Little was known about the clergy during the Black Death. For a long time people believed that the Catholic Church had fled from its duty to serve the people, but that could not be further from the truth. In recent discovery it was found that greater than 50 percent of clergy were killed during the Black Death. This was not because the clergy were running away; rather, the clergy stayed and helped the people in villages, knowing the likelihood they would survive would be slim throughout this epidemic. It is my goal in this paper to describe what was occurring during the Black Death and how the Catholic Church and its clergy reacted to the epidemic.
The Black Death could most likely be considered the most severe epidemic in human history. The Black Death arrived in Europe in 1347 and was ravaging from 1347-1351. This plague killed entire families at a time and destroyed at least 1,000 villages. Greatly contributing to the Crisis of the Fourteenth Century, the Black Death had many effects beyond its immediate symptoms. Not only did the Black Death have a devastating toll on human life, but it also played a key role in shaping the Catholic Church’s life in the following years. The Black Death consisted mainly of one disease, the bubonic plague, but pneumonic plague was also present during the epidemic. The pneumonic plague was even more fatal, but it was not as predominant as the bubonic plague. Symptoms of the bubonic plague included high fever, aching limbs, and blood vomiting. Most characteristic of the disease were swollen lymph nodes, which grew until they finally burst. Death was almost guaranteed to follow soon after. The name "Black Death" not only referred to the sinister nature of the disease, but also to the black coloring of the victims' swollen glands.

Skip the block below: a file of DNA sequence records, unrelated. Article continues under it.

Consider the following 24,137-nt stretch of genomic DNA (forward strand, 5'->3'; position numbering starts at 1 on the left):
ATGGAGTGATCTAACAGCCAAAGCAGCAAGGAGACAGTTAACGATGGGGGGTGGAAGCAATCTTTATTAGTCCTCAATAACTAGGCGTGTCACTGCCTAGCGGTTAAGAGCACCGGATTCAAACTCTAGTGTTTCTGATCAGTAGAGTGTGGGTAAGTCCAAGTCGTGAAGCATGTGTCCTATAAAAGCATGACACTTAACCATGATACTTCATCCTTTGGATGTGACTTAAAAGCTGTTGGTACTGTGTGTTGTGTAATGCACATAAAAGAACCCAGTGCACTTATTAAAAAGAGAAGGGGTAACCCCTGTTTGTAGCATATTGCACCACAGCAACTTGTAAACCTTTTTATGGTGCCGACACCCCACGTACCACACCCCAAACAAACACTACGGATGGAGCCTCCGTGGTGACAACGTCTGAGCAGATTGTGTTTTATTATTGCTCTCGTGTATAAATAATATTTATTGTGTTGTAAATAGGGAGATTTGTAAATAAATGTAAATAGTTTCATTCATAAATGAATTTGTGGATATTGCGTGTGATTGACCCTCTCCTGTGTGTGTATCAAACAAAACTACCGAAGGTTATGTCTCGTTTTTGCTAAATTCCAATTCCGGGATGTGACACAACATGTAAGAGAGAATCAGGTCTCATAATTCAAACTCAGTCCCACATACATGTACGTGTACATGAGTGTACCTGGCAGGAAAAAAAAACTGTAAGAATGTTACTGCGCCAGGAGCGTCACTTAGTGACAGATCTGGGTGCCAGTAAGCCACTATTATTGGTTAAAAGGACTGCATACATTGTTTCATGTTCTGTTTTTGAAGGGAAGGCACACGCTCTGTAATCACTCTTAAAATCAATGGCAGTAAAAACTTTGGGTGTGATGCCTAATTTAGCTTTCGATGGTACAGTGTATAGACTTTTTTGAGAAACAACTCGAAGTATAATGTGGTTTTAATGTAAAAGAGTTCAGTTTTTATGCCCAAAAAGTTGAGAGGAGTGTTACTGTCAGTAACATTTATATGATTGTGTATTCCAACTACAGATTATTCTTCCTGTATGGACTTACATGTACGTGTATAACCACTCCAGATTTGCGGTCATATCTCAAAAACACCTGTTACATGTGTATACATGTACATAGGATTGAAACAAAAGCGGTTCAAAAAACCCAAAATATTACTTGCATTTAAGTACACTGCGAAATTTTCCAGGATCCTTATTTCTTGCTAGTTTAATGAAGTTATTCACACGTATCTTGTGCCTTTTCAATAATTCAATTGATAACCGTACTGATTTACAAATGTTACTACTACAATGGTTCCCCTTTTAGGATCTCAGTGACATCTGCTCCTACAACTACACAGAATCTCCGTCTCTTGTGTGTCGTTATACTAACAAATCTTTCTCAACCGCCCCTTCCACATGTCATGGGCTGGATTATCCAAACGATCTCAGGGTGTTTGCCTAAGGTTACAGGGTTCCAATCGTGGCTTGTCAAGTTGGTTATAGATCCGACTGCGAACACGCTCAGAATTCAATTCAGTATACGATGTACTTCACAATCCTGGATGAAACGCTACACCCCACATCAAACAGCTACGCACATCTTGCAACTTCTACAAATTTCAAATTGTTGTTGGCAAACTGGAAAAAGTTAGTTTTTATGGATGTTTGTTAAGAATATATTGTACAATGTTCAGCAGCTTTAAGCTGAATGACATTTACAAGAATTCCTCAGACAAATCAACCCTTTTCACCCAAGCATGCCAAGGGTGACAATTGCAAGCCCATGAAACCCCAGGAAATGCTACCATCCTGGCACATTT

It was during epidemics of Black Death that the towns of late medieval and early modern Europe first developed sophisticated mechanisms intended to control the spread of the diseases and to diminish their effects. The victims of the plagues were isolated and their contacts traced and incarcerated. There were restrictions on movement, bills of health, quarantine
regulations for travelers and shipping. Bedding and houses were fumigated.
People started to abandon cities and run off to the country side where it was believed to be a safer place to live, away from all other people. It is known that some family members would leave their own loved ones who had contracted the plague and venture to clean areas. Doctors would refuse treatment on the sick in hopes that they could somehow be spared for the epidemic. Yet there was one group of people who as a whole looked out for those who were sick: the clergy of the Catholic Church. Priests, nuns, and monks were typically the only glimmer of hope for the sick. With everyone else shunning the sick or abandoning them, those with the plague were happy to receive whatever help they could get.
The clergy’s function was to administer the...